Connectors: Both contact surfaces must also be the same material?
elson at pico-systems.com
Sun Jul 10 13:07:36 CDT 2016
On 07/10/2016 12:07 PM, Paul Koning wrote:
>> On Jul 10, 2016, at 9:07 AM, Tothwolf <tothwolf at concentric.net> wrote:
>> On Sun, 10 Jul 2016, Paul Birkel wrote:
>>> Stated Tothwolf tothwolf at concentric.net:
>>>> "Both contact surfaces must also be the same material or tin oxide will form on the surface of the gold plating and cause a major headache. This was a serious problem with 486 and earlier Pentium PCs with 30 and 72 pin SIMMs and it led to a number of lawsuits."
>>> Almost every DEC System Unit ("backplane") that I've ever seen uses
>>> tinned-contacts, yet the Modules all use gold-plated fingers.
>> I'm not familiar with them used in DEC systems in that way, but the problems with mixing tin and gold plated connectors is well documented. Even the connector manufacturers warn against mixing different platings.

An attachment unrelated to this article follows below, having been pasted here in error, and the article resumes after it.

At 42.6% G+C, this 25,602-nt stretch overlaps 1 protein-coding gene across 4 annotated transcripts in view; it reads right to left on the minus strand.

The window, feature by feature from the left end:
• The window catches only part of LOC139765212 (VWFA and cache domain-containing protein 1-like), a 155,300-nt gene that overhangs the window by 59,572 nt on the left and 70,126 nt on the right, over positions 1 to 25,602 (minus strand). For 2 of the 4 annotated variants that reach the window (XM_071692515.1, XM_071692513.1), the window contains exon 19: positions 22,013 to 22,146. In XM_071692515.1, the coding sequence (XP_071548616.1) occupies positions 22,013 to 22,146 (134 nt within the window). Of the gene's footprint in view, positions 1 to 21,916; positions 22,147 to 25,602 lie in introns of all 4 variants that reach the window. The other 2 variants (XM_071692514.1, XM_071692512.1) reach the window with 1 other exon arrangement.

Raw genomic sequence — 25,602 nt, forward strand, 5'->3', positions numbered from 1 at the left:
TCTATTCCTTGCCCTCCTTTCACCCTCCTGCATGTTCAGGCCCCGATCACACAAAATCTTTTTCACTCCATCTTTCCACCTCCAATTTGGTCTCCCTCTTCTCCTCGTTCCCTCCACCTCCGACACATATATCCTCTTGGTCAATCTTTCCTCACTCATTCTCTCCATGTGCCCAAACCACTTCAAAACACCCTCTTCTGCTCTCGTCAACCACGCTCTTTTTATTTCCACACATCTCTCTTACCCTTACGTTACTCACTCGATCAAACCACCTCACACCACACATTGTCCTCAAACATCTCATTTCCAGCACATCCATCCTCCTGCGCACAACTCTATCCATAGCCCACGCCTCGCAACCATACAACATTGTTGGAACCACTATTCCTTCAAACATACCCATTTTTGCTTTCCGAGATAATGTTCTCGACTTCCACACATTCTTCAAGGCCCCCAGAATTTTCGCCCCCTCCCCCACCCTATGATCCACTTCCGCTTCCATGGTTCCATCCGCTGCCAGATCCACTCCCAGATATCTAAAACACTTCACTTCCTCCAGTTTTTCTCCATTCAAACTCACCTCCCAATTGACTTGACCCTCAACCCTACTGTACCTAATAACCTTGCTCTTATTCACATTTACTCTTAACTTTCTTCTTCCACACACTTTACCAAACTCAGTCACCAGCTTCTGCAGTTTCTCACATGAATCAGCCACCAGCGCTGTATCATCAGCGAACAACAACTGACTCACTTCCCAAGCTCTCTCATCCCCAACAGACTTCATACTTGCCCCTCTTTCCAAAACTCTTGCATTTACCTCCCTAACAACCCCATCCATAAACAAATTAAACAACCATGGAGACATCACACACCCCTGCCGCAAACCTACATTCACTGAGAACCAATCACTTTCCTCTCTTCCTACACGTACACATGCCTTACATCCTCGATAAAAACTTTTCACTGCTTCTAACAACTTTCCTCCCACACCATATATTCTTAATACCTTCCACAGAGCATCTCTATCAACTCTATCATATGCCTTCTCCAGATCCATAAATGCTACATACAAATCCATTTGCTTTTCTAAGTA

> While "don't mix contact surfaces" is sufficient, it isn't necessary. What matters is the "anodic index" of the metal, or rather, the difference between those two values for the two metals in contact. If that difference is large, you have a problem; if it's small enough, you do not. "Small enough" depends on the environment; aboard an oceangoing ship the number has to be smaller than in an office setting. I remember looking into this topic for an investigation of what types of contact platings are acceptable for lithium coin cell battery holders in IT equipment.
This applies to bolted contact for structural things. Gold
connectors usually have light contact pressure to preserve
the soft gold plating. Tin contacts usually have higher
contact force to scrape the oxide off the tin surface. When
they are mixed, the tin can wipe onto the gold and then
allow oxides to form due to the lower contact force. Tin
contacts are supposed to provide enough pressure to form
gas-tight contact areas.
And, of course, when exposed to salty air, then everything
goes downhill REAL fast, corrosion galore.
In a salt environment, I'd use semi-hermetically sealed
connectors, and still expect lots of problems.
The Navy probably knows a LOT about these things.
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